Why we need a change in recall petitions

UPDATED: 5 March 2018

This week twelve Members of Parliament resigned from their party, eleven of them forming the newly designated ‘The Independent Group.’ Other MPs had previously resigned the party’s whip in Parliament, mainly to vote contrary to the party’s stance on Brexit, as was the case with Frank Field (formerly Labour) and Stephen Lloyd (formerly Liberal Democrat). These resignations were notable not just for the sheer volume, but additionally because the MPs indicated that they were not prepared to bring their change of political allegiance back to their electors by contesting a by-election.

Photo by Elliott Stallion on Unsplash

Does this really matter? There is no present legal requirement for a defecting MP to resign and contest a by-election, and historically MPs took advantage of this when they crossed the floor of the House. There are notable exceptions, the most recent of which took place in 2014 when Douglas Carswell and Mark Reckless both resigned the Conservative whip to join UKIP. Both resigned their seats to fight and win by-elections in their respective constituencies. (One year later, only Carswell would actually succeed in holding his seat in a General Election).

The Independent Group however have defied this reasonable expectation, asserting that it would not be the right step to take. Among the reasons given are that they made their views clear when elected; that their principles have not changed even if their party has; and, slightly more bizarrely, that it would undemocratic to give the electorate the choice now.

Irrespective of whether one agrees or not with the motivations and aspirations of The Independent Group, their refusal to contest by-elections is utterly wrong. While many MPs command a significant personal vote, and some voters will cast their vote for a person rather than a party, the truth is that almost every MP owes their seat to their party. Their personal appeal may have added crucial votes that enabled them to defeat a strong opposition challenge, but their total number of votes was built upon loyal party voters, those deciding whom they wanted to govern the country, and those who reflected which party best represented their beliefs, priorities, and values.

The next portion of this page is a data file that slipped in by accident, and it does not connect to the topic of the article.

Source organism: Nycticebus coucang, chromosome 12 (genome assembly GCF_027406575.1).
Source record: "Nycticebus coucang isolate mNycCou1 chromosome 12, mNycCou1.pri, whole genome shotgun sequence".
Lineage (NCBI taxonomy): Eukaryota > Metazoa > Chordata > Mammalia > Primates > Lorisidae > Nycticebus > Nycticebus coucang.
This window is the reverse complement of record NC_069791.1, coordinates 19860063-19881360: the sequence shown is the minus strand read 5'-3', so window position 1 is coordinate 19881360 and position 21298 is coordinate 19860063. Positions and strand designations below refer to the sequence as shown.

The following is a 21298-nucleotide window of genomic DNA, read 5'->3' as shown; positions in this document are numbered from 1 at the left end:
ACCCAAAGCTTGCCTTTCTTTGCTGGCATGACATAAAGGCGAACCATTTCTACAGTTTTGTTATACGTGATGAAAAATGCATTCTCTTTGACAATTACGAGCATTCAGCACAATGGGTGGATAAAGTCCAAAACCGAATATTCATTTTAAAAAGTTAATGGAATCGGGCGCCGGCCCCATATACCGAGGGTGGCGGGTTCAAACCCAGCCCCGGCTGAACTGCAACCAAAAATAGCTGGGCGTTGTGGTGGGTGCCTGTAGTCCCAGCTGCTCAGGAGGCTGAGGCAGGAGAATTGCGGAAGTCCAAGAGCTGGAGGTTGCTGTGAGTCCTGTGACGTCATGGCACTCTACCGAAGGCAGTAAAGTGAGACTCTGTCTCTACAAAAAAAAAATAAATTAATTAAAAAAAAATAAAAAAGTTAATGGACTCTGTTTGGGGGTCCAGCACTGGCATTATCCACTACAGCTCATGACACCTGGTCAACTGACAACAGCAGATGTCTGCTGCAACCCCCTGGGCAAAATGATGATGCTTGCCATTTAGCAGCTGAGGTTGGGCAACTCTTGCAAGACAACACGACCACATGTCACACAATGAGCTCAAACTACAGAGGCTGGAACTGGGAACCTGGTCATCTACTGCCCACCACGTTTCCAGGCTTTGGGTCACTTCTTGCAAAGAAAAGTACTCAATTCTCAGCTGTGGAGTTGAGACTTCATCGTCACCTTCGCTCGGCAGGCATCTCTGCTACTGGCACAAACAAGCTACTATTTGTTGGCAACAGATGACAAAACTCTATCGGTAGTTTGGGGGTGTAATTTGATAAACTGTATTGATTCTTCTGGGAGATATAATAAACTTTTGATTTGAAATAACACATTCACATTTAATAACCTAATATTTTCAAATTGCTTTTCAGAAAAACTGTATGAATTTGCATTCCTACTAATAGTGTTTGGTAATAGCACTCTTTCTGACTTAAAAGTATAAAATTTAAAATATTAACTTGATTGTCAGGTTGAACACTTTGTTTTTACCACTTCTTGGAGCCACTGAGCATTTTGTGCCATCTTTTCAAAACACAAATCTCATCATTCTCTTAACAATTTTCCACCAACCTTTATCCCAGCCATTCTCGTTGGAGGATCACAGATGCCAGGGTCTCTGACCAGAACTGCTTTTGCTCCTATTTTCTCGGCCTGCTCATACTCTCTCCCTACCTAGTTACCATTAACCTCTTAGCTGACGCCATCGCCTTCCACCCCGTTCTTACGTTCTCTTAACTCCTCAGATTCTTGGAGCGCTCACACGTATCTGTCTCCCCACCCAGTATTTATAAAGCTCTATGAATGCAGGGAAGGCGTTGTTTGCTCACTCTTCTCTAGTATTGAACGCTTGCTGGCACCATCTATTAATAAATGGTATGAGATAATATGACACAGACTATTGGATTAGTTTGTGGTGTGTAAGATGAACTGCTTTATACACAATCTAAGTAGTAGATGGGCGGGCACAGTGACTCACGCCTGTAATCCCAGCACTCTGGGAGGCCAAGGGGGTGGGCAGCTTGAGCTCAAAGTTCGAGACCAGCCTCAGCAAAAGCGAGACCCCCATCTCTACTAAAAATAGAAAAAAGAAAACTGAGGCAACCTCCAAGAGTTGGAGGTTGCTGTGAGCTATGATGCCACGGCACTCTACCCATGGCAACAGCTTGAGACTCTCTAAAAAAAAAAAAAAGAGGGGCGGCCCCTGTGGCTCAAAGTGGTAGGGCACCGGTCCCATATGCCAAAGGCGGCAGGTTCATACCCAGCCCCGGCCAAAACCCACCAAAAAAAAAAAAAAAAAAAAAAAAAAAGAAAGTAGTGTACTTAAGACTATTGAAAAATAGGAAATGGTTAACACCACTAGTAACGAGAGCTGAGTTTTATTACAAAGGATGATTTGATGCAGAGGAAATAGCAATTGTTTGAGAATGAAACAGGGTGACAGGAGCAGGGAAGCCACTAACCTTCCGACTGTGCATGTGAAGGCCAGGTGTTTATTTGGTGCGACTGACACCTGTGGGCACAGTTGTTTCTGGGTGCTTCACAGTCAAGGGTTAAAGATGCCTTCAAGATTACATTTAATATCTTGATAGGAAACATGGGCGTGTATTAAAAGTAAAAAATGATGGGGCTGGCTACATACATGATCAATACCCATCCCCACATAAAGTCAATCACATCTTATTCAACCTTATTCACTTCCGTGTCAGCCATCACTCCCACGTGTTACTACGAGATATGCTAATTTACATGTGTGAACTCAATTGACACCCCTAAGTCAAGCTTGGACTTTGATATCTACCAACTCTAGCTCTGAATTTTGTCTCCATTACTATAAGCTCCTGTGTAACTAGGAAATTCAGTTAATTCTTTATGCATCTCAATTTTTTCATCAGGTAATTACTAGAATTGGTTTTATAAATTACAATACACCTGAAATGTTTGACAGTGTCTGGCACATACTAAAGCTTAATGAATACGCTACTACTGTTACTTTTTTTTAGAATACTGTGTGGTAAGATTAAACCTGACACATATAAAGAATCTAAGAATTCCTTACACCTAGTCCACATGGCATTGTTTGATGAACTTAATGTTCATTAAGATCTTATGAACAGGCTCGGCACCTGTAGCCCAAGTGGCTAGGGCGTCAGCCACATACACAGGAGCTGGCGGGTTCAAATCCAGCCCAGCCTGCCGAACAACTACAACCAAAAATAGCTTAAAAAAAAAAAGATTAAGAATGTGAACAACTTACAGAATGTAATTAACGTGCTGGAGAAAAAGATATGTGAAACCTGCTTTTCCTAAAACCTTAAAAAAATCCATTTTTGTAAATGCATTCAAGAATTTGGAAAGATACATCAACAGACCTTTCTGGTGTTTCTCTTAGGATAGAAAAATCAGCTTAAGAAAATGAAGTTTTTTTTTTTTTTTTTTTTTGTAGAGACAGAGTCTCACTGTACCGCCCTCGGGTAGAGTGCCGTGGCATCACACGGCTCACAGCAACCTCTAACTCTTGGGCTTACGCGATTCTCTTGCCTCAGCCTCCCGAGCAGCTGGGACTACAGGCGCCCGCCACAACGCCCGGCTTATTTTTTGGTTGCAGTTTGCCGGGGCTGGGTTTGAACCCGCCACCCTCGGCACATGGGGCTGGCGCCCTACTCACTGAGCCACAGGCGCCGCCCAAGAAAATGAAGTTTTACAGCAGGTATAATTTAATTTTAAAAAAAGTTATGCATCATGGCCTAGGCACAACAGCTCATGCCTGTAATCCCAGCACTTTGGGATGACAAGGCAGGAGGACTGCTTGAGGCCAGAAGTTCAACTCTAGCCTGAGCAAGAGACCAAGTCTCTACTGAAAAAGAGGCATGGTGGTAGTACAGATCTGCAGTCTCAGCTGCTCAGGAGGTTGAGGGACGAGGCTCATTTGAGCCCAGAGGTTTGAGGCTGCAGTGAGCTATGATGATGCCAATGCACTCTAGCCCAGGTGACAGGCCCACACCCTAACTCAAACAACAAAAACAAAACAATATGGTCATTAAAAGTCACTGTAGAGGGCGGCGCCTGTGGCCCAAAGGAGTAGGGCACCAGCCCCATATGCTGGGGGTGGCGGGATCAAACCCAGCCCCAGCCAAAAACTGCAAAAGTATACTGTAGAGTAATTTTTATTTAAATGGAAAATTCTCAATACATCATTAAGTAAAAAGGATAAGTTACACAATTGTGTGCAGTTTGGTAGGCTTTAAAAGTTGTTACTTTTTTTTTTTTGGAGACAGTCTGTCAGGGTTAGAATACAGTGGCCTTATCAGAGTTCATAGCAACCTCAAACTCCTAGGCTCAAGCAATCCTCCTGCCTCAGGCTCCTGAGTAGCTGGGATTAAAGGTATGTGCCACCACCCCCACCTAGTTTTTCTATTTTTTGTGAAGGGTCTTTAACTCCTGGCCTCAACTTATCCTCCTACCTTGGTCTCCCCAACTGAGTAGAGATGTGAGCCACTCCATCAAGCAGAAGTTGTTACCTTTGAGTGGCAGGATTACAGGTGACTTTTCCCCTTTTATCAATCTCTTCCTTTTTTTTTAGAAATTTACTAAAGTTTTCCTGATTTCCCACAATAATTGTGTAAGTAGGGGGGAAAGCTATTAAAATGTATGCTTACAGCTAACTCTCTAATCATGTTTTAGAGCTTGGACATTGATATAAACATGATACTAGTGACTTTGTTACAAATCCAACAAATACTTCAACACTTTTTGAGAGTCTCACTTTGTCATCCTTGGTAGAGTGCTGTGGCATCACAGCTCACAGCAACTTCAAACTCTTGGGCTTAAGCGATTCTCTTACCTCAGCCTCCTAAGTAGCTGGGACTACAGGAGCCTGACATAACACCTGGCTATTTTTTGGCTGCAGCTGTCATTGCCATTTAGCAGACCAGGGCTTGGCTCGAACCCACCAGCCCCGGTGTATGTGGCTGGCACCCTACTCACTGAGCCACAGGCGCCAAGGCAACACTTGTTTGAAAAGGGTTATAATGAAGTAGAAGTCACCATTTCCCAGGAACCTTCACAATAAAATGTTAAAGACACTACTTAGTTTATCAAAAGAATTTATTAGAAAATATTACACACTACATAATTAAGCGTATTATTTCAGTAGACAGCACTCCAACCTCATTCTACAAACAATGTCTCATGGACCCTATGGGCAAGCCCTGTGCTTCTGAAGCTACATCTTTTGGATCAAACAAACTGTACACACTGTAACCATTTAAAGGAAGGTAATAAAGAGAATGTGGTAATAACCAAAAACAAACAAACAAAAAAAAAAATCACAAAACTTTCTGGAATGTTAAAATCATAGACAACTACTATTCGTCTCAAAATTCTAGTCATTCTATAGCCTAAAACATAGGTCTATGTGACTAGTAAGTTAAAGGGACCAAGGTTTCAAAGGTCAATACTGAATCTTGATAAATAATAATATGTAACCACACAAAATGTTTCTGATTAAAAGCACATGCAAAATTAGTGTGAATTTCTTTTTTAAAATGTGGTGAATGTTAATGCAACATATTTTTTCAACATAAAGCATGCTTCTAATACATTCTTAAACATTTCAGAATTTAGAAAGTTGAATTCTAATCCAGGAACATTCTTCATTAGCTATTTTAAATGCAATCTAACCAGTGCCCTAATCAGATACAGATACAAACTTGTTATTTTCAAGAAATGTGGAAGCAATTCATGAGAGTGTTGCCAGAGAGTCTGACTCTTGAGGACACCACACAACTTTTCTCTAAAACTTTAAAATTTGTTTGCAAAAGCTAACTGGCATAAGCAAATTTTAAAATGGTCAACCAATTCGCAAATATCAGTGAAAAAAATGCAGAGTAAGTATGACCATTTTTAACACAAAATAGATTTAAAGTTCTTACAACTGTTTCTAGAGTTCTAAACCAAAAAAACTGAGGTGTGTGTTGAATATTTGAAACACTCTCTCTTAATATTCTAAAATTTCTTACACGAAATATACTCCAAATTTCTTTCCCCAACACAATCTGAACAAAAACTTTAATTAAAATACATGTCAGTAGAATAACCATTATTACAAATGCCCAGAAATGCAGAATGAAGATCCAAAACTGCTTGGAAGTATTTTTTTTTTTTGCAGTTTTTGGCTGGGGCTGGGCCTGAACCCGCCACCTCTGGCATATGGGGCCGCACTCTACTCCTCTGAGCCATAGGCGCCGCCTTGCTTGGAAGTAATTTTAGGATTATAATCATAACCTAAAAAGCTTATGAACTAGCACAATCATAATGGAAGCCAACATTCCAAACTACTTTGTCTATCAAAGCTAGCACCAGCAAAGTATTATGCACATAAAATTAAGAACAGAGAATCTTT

From standing as a candidate myself, and working as a volunteer for several other local and national campaigns, I consider it breath-taking arrogance to say that the party label you were elected under is immaterial. Winning any electoral contest is incredibly hard work, and more often than not rests upon your party’s volunteers putting in long, uncomfortable, and thankless hours speaking to the electorate on behalf of their current or future candidate.

When you stand for any party you accept the discomfort that you won’t agree with 100% of your colleagues 100% of the time, in the reasonable expectation that by serving in a bigger group you are more likely to win power, bring your contribution, and make a difference. It is astonishing that anyone should accept the benefits that come with a party’s support, and conclude that how they achieved electoral success has no bearing on their subsequent actions.

It has been well said by others that the decision to leave a party is not taken lightly, and certainly some members of The Independent Group have had to bear the brunt of intolerable and unacceptable harassment (and worse). Even if I do not agree with the conclusions they have reached, I do not fault them at all for concluding they could not continue with their current parties.

Where I do find fault, and cannot excuse their actions, is their conclusion that nothing has changed before their electorate. As Honourable Members, they had the chance to do the honourable thing, and to make the case directly to their voters that their actions were justifiable and they deserved their ongoing confidence.

As they have refused to do so, it sadly seems that we cannot rely upon convention alone for our MPs to do what is right when they disavow the election platform they presented to the voters. To that end, I started a petition on the Parliamentary petition site, requesting that Parliament should legislate to make it mandatory for a recall petition to be called where an MP has resigned their party whip. If successful, this would empower constituents of defecting MPs to decide whether the MP should face a by-election, and honour the principle that MPs should reflect the will expressed by the last election held in their constituency.

The Petitions’ website rejected my petition, on the basis that they “cannot accept a new petition when [they] already have one about a very similar issue.” While the petition in question is much stronger than my version, requesting that MPs should be automatically subjected to a by-election where they resign the party whip, I think it is worth getting behind this petition so that the necessary debate is triggered in Parliament – we need 60,000 more signatures at the time I write this to require Parliament to debate the issue.

The new petition that you can sign is at this link: https://petition.parliament.uk/petitions/242193

With determination, we can send a loud and clear signal that MPs cannot take their voters for granted, and insist that the electorate is given the voice they are entitled to.

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